Get the names right

NBC's lazy approach to pronunciation isn't limited to non-American athletes. The Peacock even butchers "Beijing."


King Kaufman
August 16, 2008 1:10AM (UTC)

During NBC's broadcast Thursday of the medal ceremony for American swimmer Ryan Lochte, winner of the 200-meter backstroke, Bob Costas narrated the images as Lochte and the other medalists stepped onto the stand.

"So he takes the gold, ahead of his teammate Aaron Piersol. And Arkady" -- [pause] "Vyu-chee-neen [Vyatchanin]. I'm sure I didn't get that right. I apologize to all of Arkady's countrymen. The Russian takes the bronze."

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Costas had made similar comments several times during the Opening Ceremonies after he'd gamely tried to pronounce the name of some athlete with, to an American, a tough-to-pronounce name.

Don't they have a research department at NBC? How hard is it to create a pronunciation guide? It's intern work.

There are something like 11,000 athletes participating, and some fairly high percentage of those have virtually no chance of being mentioned on NBC. Then there are people like Vyatchanin. He didn't exactly come out of nowhere. He's from Russia -- a country with some history of Olympic rivalry with the United States. He swam at the 2004 Olympics and he won two gold medals at the 2006 World Championships.

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It wasn't inconceivable that NBC's announcers might have to say his name. Get it right. Call the Russians. Write the names of their athletes down phonetically. Make copies. Distribute to appropriate on-air personnel. Repeat for other countries whose athletes have a decent shot at making an appearance on the network.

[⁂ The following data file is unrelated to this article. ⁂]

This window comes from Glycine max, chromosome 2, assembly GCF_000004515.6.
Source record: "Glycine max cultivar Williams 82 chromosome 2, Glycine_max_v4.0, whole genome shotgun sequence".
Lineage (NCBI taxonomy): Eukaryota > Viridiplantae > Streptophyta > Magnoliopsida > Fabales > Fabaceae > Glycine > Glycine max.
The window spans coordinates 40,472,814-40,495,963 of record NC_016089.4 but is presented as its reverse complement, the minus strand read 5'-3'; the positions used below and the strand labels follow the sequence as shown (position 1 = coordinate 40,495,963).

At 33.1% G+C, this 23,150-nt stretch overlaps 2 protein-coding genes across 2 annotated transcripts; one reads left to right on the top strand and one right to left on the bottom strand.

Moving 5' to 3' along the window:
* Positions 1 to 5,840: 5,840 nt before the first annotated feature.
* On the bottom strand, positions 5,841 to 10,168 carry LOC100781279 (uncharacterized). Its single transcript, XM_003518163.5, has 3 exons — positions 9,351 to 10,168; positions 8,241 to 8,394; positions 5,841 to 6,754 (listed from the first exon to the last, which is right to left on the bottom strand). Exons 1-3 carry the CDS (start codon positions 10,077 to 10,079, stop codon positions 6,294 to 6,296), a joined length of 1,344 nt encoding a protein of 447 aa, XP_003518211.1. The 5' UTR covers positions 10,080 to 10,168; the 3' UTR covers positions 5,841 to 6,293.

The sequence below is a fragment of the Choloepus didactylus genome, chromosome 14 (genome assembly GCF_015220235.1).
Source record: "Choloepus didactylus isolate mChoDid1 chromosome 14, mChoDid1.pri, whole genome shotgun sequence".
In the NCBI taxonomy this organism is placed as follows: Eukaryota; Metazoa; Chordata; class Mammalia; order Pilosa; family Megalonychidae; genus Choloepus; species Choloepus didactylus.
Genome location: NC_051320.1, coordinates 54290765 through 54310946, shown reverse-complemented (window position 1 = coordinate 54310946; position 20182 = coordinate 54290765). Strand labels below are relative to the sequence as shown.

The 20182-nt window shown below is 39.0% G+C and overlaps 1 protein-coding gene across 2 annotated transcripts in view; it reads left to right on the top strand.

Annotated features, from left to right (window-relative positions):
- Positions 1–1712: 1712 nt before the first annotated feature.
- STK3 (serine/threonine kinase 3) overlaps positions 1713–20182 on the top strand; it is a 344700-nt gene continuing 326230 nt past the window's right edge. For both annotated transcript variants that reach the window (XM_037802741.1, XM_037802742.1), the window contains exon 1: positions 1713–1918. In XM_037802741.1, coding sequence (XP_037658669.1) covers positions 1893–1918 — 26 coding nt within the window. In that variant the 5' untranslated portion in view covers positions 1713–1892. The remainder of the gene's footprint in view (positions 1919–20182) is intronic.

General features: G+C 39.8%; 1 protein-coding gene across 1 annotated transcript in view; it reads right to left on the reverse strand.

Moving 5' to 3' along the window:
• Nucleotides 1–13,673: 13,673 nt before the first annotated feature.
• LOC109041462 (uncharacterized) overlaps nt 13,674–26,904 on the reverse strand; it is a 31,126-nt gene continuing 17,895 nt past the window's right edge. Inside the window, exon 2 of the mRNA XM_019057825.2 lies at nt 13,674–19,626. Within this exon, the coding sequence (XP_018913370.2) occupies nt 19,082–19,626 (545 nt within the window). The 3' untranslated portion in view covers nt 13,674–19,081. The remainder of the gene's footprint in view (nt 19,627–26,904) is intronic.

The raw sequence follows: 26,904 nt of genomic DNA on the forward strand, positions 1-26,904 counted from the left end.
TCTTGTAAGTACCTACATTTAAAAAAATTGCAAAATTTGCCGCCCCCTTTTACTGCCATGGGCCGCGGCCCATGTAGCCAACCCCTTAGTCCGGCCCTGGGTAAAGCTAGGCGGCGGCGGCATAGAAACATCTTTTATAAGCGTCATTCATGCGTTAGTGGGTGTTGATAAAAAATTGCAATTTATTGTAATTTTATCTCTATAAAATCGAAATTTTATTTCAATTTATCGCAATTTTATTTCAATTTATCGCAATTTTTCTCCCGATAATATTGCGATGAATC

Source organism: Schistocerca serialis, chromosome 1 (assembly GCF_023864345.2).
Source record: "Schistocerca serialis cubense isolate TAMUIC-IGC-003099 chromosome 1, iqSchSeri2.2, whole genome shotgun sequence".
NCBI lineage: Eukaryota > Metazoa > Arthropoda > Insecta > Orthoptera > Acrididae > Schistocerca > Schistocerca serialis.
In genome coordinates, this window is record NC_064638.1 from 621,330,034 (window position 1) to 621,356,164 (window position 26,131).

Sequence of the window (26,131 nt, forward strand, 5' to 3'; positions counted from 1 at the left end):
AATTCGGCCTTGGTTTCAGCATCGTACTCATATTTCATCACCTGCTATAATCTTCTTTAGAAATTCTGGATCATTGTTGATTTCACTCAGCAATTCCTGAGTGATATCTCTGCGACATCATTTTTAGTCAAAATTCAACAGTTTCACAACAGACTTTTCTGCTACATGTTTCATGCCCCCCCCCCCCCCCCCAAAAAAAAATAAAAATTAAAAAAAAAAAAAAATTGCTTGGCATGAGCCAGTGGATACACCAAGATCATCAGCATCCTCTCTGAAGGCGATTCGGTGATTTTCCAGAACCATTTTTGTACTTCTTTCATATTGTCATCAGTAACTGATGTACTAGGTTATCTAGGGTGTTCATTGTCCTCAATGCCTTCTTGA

It seems like a no-brainer that NBC would do this for any prominent athlete in an event in which an American has a chance to medal, especially when it's in a marquee sport such as swimming.

Then again, we're talking about a network that, according to the Associated Press, has spent the entire Olympics so far mispronouncing the name of the host city. It's Bei-jing, with a "j" sound as in juice, not Bei-zhing, with a "zh" sound that, the AP points out, doesn't appear in English.

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"You have to work to get it wrong," American linguistics professor S. Robert Ramsey is quoted saying.

NBC has been working overtime, with only "Nightly News" anchor Brian Williams getting it right. He did his own research, the AP reports, asking around among natives of the city.

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Interns, NBC. That's why they make the small bucks.


King Kaufman

King Kaufman is a senior writer for Salon. You can e-mail him at king at salon dot com. Facebook / Twitter / Tumblr

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